Tom Mitchko and I would ride our bikes on Wednesdays so we could go all the way to HFC which was in Hicksville. As I recall, it wasn’t cool to ride a bike or to have a book bag back then, but we each had a paper route and Wednesdays were always crazy: Butt chewing by “Millie” for being late for catechism; butt chewing by Freddie Jenkins for being late picking up the papers; butt chewing for being late for supper. All this to skip Mr. Fitzpatrick’s Cit Ed class. Go figure.
I realized later in life that I was probably a good Catholic but I was a lousy Christian. I’m glad I realized it before it was too late.
Lillian Smith, class of 1962
We Catholics knew next to nothing about other faiths because there was the threat of going straight to Hell if we so much as entered the church/temple of another religion. I see now, as an adult, how easy it is to be brainwashed, especially when you are young and vulnerable, into believing certain things without actually giving them thought.
We accepted certain doctrines back then, without question. It makes me wonder if I had been a young person living during the years of slavery and black oppression, if I would have been a follower. Or if I would have been a trailblazer, despite the risks, like Harriet Beecher Stowe. It takes a really independent, and strong thinker to row against the tide, especially when you are young and malleable and so very impressionable.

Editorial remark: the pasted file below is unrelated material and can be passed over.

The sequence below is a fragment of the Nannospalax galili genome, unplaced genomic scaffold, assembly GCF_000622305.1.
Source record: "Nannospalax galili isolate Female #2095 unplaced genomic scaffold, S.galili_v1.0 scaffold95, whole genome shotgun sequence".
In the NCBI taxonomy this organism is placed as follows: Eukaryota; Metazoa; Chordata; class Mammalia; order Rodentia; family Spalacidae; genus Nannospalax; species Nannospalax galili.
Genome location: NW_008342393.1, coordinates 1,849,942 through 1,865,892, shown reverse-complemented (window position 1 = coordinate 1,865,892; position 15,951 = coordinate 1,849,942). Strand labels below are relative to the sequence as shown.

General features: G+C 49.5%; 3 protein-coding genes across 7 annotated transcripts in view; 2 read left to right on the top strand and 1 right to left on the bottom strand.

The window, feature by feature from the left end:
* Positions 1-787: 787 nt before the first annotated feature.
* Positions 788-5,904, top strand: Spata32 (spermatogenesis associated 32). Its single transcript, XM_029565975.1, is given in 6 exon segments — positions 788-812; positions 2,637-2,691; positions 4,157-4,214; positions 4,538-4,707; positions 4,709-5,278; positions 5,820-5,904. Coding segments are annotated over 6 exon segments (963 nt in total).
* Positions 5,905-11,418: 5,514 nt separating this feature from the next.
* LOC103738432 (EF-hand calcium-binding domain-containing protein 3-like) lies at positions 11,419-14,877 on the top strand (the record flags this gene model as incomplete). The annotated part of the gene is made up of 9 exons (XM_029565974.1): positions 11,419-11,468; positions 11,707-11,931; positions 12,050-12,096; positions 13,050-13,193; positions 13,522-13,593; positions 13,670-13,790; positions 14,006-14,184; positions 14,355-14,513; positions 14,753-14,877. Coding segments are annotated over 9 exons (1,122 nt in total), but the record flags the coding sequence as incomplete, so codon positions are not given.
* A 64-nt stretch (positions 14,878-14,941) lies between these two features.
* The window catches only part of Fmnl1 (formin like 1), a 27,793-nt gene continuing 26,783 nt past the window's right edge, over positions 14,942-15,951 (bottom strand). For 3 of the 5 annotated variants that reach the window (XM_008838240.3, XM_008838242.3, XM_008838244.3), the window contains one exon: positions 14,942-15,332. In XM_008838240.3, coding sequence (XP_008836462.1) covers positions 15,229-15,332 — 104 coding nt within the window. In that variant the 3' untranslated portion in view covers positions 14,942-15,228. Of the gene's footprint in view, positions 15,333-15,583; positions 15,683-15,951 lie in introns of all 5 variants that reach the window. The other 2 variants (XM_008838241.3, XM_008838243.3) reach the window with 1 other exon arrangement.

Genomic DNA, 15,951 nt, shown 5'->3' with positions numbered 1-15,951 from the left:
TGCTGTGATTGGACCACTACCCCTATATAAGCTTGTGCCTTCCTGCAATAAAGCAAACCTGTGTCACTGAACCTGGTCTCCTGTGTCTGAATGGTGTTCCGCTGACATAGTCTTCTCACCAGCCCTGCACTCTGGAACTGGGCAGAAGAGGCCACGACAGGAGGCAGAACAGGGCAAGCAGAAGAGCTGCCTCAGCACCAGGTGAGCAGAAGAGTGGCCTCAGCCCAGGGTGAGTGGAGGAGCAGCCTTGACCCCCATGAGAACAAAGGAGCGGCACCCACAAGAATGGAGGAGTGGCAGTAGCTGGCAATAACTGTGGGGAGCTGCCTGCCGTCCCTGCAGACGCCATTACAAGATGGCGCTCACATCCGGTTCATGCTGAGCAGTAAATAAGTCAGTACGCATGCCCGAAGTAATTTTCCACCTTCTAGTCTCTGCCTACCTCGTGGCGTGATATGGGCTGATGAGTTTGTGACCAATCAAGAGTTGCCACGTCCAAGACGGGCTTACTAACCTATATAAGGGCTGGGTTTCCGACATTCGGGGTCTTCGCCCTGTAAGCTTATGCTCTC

Marti Traystman Welch, class of 1960
I read what was previously written about being from a mixed faith family. My dad was Jewish (non-practicing) and my mother was of some Protestant denomination (also non-practicing.) While I know that there must have been many of us, I didn't know that there were any other families in the area that had the same situation.
The Jewish side of me was the love of some of the food, attending the bar mitzvah of my cousin and knowing some of the traditions associated with the "other side of me."
I was not raised with the synagogue as part of my life and my Christian religious education was provided by a neighbor who took me and my sister to the Levittown Community Church where I learned about religion and the associated traditions. I attended Sunday School until I was about 16 and then church, occasionally.
Thanks for the opportunity to bring up memories.